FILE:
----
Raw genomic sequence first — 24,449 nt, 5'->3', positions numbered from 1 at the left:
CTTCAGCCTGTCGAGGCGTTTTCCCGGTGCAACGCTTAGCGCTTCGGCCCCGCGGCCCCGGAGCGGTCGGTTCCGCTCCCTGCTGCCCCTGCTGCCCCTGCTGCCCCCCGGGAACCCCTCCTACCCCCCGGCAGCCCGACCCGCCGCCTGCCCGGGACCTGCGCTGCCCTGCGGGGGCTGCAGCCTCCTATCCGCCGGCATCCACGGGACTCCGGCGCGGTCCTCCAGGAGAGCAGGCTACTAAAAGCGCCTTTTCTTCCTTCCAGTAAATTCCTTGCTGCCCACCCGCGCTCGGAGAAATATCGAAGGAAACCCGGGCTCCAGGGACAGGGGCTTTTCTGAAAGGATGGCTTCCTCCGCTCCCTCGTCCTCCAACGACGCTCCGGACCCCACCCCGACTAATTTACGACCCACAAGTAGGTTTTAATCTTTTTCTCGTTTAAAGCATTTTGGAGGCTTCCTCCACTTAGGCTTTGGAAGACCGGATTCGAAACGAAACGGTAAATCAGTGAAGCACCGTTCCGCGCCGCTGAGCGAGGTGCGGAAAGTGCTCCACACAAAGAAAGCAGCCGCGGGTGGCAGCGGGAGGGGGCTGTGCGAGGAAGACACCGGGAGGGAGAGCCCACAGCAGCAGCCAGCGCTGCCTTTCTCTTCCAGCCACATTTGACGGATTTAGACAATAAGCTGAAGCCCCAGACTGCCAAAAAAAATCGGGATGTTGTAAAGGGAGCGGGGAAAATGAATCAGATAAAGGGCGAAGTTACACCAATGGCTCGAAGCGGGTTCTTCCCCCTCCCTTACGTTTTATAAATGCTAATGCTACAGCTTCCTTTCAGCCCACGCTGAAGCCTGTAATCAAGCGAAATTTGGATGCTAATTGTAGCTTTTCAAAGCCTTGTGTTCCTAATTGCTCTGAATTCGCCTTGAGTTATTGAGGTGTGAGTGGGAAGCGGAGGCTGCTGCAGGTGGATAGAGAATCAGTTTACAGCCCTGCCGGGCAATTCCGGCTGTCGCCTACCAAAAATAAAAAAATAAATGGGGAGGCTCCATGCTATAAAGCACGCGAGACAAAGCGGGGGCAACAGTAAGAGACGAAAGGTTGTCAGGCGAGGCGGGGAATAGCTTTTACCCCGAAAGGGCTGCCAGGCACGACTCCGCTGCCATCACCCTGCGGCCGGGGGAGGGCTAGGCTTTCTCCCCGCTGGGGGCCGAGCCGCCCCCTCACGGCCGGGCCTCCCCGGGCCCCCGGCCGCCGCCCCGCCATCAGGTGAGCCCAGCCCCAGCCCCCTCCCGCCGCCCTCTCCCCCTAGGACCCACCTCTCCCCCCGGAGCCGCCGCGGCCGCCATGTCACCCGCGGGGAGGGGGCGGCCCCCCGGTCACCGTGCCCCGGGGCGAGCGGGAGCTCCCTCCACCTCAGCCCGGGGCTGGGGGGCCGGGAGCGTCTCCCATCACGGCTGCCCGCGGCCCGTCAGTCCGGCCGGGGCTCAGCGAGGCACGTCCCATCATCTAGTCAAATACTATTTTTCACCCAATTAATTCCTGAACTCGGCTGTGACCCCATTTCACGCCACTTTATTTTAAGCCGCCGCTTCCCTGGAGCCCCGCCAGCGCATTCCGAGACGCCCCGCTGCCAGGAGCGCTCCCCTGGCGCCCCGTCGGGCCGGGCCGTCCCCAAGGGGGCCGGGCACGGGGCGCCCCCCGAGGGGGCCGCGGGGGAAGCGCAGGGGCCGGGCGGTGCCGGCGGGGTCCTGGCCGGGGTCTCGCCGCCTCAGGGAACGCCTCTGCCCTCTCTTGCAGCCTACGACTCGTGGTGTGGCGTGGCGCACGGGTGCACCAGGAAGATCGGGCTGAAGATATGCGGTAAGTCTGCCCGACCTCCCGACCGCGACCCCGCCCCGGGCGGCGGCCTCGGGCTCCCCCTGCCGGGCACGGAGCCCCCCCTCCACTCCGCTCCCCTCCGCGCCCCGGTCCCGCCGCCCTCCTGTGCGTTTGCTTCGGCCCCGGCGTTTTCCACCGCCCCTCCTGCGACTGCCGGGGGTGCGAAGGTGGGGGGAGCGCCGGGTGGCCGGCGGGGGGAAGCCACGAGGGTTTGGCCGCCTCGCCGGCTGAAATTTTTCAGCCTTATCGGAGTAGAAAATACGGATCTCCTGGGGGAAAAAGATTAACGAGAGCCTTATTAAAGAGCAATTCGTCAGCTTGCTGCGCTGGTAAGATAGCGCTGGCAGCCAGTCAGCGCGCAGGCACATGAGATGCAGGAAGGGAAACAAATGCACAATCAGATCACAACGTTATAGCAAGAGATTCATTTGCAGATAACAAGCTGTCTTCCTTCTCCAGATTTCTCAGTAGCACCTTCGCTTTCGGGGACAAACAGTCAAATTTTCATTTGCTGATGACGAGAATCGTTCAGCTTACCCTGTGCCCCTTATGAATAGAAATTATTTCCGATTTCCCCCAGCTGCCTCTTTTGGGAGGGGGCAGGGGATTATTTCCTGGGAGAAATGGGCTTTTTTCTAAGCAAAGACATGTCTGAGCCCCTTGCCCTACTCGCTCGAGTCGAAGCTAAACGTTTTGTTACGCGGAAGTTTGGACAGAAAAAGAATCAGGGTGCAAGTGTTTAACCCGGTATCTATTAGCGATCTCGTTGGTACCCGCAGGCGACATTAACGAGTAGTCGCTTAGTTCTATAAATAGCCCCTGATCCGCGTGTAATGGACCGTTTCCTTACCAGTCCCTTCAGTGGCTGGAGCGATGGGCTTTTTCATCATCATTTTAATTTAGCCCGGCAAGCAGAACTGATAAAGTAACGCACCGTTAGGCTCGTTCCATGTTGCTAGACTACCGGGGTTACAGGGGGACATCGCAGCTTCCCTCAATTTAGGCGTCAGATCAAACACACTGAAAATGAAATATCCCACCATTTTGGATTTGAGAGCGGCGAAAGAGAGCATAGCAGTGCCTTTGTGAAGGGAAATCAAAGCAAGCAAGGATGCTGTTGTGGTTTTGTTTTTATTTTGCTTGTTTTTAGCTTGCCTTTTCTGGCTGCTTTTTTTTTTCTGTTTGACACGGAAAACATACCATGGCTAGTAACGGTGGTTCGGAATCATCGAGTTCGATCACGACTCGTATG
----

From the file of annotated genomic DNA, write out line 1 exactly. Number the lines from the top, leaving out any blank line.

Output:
Raw genomic sequence first — 24,449 nt, 5'->3', positions numbered from 1 at the left: